Dew Dripping From The Foliage

If I may get away with using the word ‘mud’ as a positive thing; Deer Park’s new album is coated in it. ‘Caked’ would be better, maybe, if delicateness wasn’t key in conveying Walk Into The Sea’s translation of the earthy smell of swampy foliage that only rarely does empower sodden dirt. Whether or not they were trying to sound like the rainforest floor is another thing – as is the case of what exactly it sounds like to you – but the point stands that Deer Park are a band who design their music to remind the senses. Nick Walsh’s ethereal hollers, Mark Brenndorfer’s intelligently layered percussion and Shannon Walsh’s droning electronic haze are all partly responsible – but together, they remind us that in spite of Che Fu, these are what real misty frequencies are.

This is the result of several months of hard work by Deer Park and the many friends, family and supporters that make up Mole Music. Several months has gone a long way, too. You’ll understand what I mean at one of their live shows, where the only thing coming from the stage besides music is the refinement of thought processes into an inspiration for the universal language of awe. And while ‘awe’ for me means scrabbling to translate my rapture into unnecessary big words, for you it will mean more than enough reason to find out when their next show is. Or this time, allow yourself to be taken in by Deer Park at their most finely tuned – Walk Into The Sea.

The album holds up well in the way of sleepy sensuality. But instead of having a continual peaked interest, just as a neighbour’s conversation will intrigue you nearly as much as it keeps you from rest, Walk Into The Sea doesn’t trouble you with enough pulse to keep it alive. So while your imagination may be taken by Deer Park’s solemn textures, your ears could slip a little too comfortably to rest without something to guide them. Still, it’s about the senses, and those who keep their focus on the music will pick up fresh changes at every bend. The lifting dynamics of ‘When In New York’, for instance, are coupled with a moment of instrumental inspiration when a lone trumpet somehow manages to feel more at home with a cascading keyboard symphony than its brothers. Even still, the album is richly arranged enough to hide several sneaky features beneath its unassuming production that you may not hear upon first listen.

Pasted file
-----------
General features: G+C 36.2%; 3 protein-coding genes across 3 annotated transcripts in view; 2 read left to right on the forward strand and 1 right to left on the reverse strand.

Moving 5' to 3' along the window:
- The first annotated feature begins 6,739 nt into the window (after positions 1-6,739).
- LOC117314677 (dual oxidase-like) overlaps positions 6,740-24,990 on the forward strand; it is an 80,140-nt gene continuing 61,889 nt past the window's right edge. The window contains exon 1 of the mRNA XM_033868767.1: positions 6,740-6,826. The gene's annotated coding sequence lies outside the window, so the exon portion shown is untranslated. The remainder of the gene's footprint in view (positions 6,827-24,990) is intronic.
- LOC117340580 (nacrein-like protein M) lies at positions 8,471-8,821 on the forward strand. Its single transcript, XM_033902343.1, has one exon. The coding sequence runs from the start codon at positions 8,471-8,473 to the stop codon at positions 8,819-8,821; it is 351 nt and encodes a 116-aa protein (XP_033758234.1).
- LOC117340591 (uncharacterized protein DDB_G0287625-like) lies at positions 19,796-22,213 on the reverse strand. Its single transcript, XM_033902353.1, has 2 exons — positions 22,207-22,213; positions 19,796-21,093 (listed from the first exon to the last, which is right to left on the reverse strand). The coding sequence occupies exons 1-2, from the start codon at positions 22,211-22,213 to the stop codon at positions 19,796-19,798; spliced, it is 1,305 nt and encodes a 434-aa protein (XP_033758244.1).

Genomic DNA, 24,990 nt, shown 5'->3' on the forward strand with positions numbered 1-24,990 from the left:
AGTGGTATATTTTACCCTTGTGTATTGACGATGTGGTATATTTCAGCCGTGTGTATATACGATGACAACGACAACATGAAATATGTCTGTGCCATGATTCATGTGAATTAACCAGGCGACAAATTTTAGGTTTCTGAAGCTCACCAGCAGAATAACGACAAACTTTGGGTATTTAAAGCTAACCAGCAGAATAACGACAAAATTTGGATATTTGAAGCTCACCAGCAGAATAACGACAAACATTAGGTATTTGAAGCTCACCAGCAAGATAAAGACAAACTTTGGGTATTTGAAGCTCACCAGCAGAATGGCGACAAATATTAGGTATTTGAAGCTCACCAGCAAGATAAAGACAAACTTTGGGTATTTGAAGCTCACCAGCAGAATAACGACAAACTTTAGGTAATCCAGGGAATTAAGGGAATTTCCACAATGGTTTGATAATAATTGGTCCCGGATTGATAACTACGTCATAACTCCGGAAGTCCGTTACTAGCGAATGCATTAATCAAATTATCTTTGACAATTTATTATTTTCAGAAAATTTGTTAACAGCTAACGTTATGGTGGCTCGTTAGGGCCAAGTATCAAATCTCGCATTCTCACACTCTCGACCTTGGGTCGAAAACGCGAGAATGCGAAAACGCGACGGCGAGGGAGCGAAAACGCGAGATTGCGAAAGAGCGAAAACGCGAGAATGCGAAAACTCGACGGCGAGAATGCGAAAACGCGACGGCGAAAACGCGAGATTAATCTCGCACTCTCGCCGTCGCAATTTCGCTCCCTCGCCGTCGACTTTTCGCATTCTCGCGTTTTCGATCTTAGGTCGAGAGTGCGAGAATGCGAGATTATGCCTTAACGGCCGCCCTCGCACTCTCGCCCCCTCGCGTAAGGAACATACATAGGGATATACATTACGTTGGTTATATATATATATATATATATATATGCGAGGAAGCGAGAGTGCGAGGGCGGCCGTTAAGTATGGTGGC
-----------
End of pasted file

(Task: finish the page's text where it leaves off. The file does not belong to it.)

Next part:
You can download/stream Walk Into The Sea on Deer Park’s Bandcamp page.

Deer Park Album Release Show
Friday, November 26-  Whammy Bar, Auckland
with: Seth Frightening, Ghost Wave, Sam Hamilton and Mr Hayday

Posted by Nick Fulton under Auckland, New Zealand
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